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Everything posted by Fnord42

  1. If the RESTORE key is not used for other purposes by the X16, it shouldn't be hard to just use a tiny avr mcu to listen on the PS/2 lines and trigger the nmi whenever it observes a RESTORE key press. To me, this seems to be a rather clean solution, and nobody would have to drill holes into anything.
  2. So there won't be any kind of autostart feature that loads a certain program from the sdcard directly on boot? I thought there would be...
  3. I noticed that some of the keys on the WASD keyboard don't work in the emulator. For example "40/80 DISPLAY" or "RUN/STOP". I assume this is a shortcoming of the emulator and they will work on the real X16, right? When we have a RUN/STOP key, will ESC continue to work as a substitute for RUN/STOP? What about Ctrl-C? And F4 vs 40/80 DISPLAY? (I'm not really sure what I would prefer, but maybe it's already decided - I'm curious.) Also, I seem to remember that someone said that the RESTORE key will not be used, is that correct?
  4. Come to think of it, a Snow Crash / Cyberpunk themed Habitat-like game for the X16 would be really cool.
  5. I agree - this would be a great feature for an expansion card. And I'm probably not the only one who wants to build one just for the fun of it, so please don't take that away by including it on the mainboard. Seriously, though - I don't think that this would be likely anyway. Including a Wifi module that could probably emulate the whole rest of the system without breaking a sweat would feel like a weird design decision to me. (Yes, I suppose the VERA hardware could probably do that too, but going for an FPGA solution for the video was a necessary, or at least quite reasonable, compromise in my opinion.)
  6. Okay, point taken. I apologize.
  7. My thoughts exactly! Apropos - are there any news regarding the prototype development? It's been rather quiet in that thread here in the forum (but I don't know about the Facebook group).
  8. No, have a look here: https://github.com/commanderx16/x16-docs/blob/master/VERA Programmer's Reference.md The VERA does a fixed resolution of 640x480@60Hz, smaller resolutions are actually done via scaling.
  9. Just uploaded the new version, completely rewritten in assembly. Much more fun! (To write and to play)
  10. Judging from your response, I might have sounded more negative than I had intended. Let me clarify: I don't think that the X16's audio capabilities are disappointing. I was personally a bit disappointed because I had hoped that it could also do MOD files. MOD files have very high retro nostalgia value for me, but that was maybe just a bit much to hope for. Additionally it's probably also a matter of personal preference, because I just don't like the sound of the YM2151 very much. That being said, the current audio capabilities are of course not bad at all - Amiga-like sound capabilities just would have been the icing on the cake for me, so to speak. You guys are doing an awesome job, and I didn't mean to step on anyones toes; sorry if I did.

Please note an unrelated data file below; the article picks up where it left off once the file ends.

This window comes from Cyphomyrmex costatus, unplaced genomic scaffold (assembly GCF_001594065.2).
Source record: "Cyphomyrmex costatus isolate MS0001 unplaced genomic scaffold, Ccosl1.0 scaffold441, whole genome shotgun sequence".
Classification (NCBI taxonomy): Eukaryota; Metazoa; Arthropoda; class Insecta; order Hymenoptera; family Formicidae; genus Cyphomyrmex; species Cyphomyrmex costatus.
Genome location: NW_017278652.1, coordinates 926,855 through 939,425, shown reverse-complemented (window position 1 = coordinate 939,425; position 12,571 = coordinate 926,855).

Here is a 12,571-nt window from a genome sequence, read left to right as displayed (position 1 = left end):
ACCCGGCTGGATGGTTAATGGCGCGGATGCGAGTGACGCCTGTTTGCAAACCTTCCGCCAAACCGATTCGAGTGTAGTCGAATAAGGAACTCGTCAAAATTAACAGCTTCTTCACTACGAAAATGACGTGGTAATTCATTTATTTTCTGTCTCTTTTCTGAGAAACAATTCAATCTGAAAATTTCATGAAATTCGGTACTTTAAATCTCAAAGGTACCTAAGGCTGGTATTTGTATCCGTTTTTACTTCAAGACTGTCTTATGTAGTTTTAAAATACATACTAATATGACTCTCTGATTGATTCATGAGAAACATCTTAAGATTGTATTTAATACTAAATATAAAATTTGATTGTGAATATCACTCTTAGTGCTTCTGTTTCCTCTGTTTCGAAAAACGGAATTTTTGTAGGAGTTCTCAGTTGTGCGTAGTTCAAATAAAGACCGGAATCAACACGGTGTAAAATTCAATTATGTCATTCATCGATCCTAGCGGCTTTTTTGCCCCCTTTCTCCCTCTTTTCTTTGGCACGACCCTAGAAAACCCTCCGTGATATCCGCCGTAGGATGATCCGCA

11. TBH I am still a bit disappointed about the X16's sound capabilities, mostly because I had hoped it would be able to play MOD files, which does not seem to be possible with the current hardware. (Despite having four(?) different chips with overlapping capabilities, which also feels a bit weird to me.) I assume that it is much too late to change the general design of the X16's sound architecture (and, more importantly, that the core team probably had good reasons to go for the chips they chose, that I am not aware of). But I have been thinking if it might be feasible to build a sound card for the X16 instead. I haven't investigated the topic thoroughly yet, but the fact that there are complete MOD players consisting of not much more than an ATMega32 and a TDA1543, makes it seem quite doable. To clarify, I don't want something that just plays a MOD that you throw at it, but rather the necessary hardware that would enable the X16 to play MOD files (for example as background music in a game) - you should be able to upload samples/instruments and then play them at different frequencies, much like the Amiga's Paula chip did, If I understood it correctly. What do you guys think? Is this a good idea or a bad one, and why?
  12. Awesome, thank you for the explanation! I understand that a "dumb" ROM cartridge would make little sense here, but I was thinking about a "smart" expansion card anyway - for example something that can be used more or less like a disk drive by the X16, but also acts as an FTP server to the outside world, so I can easily transfer files without having to move the sd card all the time.
  13. @rje Which kind of switches did you choose?